His break came when he met Lawrence Bender, a tyro producer who suggested he write a screenplay. Tarantino obliged with My Best Friend's Birthday, which he eventually directed. Bizarrely, the film was destroyed in a laboratory blaze – but it resurfaced as True Romance, brilliantly filmed by Tony Scott. In the early 1990s, Tarantino wrote the script for Reservoir Dogs in a three-week burst of energy. Bender sent it to Harvey Keitel, who put money in as co-producer, and co-starred as one of the gang.
With Dogs an instant hit in 1992, Romance released to acclaim in 1993, and Oliver Stone taking up his script of Natural Born Killers, Tarantino was hot as a gun barrel. But he turned down offers to direct, and concentrated on writing Pulp Fiction. It was a sensation, winning the Palme d'Or at Cannes and an Oscar for Best Screenplay along with six nominations, including Best Director and Best Picture.
Things were never as starry again. From Dusk to Dawn, which he scripted and co-starred in (as George Clooney's furtive-paedophile brother), was a ludicrous gangster-vampire gross-out. Jackie Brown was a homage to blaxploitation movies that was made, he claimed, "primarily for black audiences". Other genres to which he paid homage, although few people had ever seen the originals, were wuxia (Chinese martial arts) which spawned Kill Bill, 1970s slasher movies which inspired his Death Proof, his half of the ill-fated Grindhouse project, and macaroni combat, whose most famous exemplar, The Inglorious Bastards (1978), led to his super-violent re-invention in 2009. But public unfamiliarity with the genre didn't stop the movie's success: it grossed $321m worldwide, his most commercially successful movie.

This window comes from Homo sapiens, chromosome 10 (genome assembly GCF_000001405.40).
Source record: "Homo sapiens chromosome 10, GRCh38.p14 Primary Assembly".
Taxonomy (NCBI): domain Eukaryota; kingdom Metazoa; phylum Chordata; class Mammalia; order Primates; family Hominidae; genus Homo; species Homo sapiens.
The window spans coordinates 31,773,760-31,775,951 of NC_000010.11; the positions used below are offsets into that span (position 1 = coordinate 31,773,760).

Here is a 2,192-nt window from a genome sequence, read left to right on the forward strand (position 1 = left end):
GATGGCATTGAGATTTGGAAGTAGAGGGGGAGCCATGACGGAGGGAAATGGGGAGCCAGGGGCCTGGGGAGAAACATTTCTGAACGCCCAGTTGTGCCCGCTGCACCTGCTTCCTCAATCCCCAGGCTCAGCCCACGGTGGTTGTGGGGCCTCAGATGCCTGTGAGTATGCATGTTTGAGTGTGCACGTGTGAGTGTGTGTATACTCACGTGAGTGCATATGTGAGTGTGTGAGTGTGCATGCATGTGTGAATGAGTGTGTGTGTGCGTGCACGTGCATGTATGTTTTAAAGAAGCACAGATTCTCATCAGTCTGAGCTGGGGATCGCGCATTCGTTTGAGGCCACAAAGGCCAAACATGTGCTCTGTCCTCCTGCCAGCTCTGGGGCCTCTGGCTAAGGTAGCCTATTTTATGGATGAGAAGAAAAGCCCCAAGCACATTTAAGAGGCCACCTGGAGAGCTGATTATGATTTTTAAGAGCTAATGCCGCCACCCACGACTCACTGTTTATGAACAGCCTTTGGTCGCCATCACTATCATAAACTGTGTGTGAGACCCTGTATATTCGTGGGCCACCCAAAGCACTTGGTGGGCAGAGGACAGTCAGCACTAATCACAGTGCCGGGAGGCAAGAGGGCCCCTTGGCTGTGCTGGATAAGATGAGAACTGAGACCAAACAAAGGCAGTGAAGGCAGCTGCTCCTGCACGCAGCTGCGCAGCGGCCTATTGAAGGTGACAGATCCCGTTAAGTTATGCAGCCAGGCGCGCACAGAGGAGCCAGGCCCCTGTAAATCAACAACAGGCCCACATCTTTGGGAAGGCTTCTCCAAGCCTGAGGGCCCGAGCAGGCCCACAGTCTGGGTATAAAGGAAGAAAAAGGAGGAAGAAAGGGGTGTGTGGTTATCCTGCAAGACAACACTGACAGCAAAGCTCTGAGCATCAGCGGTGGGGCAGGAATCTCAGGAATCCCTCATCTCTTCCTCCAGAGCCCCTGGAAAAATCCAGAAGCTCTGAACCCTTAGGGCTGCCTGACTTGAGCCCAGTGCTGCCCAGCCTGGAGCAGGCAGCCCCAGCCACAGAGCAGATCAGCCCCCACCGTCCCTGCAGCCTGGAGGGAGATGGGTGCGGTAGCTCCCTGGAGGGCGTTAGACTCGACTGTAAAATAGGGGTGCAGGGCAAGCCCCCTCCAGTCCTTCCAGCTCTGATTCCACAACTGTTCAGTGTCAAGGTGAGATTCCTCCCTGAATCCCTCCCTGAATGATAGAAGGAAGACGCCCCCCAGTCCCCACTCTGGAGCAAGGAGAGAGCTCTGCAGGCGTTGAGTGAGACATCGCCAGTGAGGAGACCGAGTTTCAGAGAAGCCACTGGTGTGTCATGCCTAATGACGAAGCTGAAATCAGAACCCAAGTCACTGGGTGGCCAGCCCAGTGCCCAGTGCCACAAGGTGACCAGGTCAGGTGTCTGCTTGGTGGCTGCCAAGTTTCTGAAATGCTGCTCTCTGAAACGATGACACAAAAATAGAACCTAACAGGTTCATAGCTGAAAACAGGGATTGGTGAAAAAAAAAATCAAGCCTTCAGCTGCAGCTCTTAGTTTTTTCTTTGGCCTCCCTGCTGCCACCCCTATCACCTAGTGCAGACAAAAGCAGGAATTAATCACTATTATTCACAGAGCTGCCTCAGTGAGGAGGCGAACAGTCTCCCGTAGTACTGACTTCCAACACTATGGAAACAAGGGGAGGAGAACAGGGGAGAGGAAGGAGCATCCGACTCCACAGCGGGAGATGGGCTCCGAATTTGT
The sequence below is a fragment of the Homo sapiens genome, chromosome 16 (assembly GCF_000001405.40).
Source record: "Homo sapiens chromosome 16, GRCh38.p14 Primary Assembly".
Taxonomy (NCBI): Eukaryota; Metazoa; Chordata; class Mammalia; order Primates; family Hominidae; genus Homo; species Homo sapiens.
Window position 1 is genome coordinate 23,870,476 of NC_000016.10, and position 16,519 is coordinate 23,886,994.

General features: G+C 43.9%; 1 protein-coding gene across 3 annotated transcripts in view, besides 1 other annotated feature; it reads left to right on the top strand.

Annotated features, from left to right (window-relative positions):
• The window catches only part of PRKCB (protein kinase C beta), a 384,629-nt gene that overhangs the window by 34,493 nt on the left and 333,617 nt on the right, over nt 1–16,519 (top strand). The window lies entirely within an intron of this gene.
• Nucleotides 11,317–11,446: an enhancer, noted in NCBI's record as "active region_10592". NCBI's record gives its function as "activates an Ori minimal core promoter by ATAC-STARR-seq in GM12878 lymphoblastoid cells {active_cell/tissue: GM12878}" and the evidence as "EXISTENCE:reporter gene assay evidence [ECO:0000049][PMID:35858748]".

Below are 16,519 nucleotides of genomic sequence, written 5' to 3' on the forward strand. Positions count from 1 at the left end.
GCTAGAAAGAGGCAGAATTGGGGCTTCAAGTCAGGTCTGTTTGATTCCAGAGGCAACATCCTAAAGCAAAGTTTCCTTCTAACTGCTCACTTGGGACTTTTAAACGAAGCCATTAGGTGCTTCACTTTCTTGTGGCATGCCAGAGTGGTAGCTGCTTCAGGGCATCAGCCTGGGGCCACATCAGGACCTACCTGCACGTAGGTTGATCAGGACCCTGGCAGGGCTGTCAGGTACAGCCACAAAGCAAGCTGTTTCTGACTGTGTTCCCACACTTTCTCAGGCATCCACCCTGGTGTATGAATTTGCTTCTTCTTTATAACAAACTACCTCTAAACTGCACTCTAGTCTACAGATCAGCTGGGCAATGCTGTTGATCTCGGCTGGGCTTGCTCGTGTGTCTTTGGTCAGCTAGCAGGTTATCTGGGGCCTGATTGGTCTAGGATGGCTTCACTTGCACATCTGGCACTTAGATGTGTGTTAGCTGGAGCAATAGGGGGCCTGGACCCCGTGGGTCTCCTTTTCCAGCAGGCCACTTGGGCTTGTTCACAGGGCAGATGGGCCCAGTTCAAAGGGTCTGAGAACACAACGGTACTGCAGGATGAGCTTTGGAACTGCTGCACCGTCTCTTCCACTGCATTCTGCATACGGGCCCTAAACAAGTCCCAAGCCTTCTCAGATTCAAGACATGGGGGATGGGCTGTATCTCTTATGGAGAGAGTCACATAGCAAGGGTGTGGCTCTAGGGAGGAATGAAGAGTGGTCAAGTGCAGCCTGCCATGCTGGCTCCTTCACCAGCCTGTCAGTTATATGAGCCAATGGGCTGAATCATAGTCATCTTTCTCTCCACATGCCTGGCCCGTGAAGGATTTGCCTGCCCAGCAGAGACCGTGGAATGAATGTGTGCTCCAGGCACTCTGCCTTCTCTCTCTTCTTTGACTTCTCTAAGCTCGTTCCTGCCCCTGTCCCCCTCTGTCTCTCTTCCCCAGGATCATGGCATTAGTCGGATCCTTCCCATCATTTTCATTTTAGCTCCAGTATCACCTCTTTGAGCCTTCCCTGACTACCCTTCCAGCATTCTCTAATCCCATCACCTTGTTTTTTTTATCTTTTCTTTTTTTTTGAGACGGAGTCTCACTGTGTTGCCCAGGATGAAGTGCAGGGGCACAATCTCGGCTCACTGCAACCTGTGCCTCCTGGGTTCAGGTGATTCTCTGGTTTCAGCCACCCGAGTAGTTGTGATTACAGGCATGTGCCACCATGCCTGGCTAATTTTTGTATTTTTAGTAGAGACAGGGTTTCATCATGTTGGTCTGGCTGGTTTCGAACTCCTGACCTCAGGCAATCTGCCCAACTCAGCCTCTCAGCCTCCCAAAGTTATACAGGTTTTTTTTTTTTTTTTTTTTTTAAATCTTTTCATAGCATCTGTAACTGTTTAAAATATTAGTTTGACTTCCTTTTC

Tarantino has told an online magazine that he plans to make the last film in an Inglourious Basterds/Django Unchained trilogy; it'll be called Killer Crow, about a group of Second World War black soldiers, spurned by the US military, who go on the warpath, killing white soldiers in European military bases all the way to Switzerland.
He may be joking. But you wouldn't want to bet on it. Or argue with him.
Life In Brief
Born: Quentin Jerome Tarantino, 27 March 1963, Knoxville, Tennessee.
Family: Son of Tony Tarantino, an actor and amateur musician, and Connie McHugh, a nurse. He has one half-brother, Ron.
Education: Attended Narbonne High School in Harbor City, LA. Dropped out to attend acting classes at James Best Theatre Company.
Career: Decided he wanted to make films while working at a video rental store in Manhattan Beach. First film Reservoir Dogs was released in 1992. The same year he sold his script for True Romance before writing and directing 1994's Pulp Fiction, for which he won an Oscar for best original screenplay. Other films include Kill Bill, Inglourious Basterds, and Django Unchained.
He says: "Violence is one of the most fun things to watch."
They say: "Quentin has an affinity for writing horrible things, and then making you laugh. He's making entertainment." Jamie Foxx, star of Django Unchained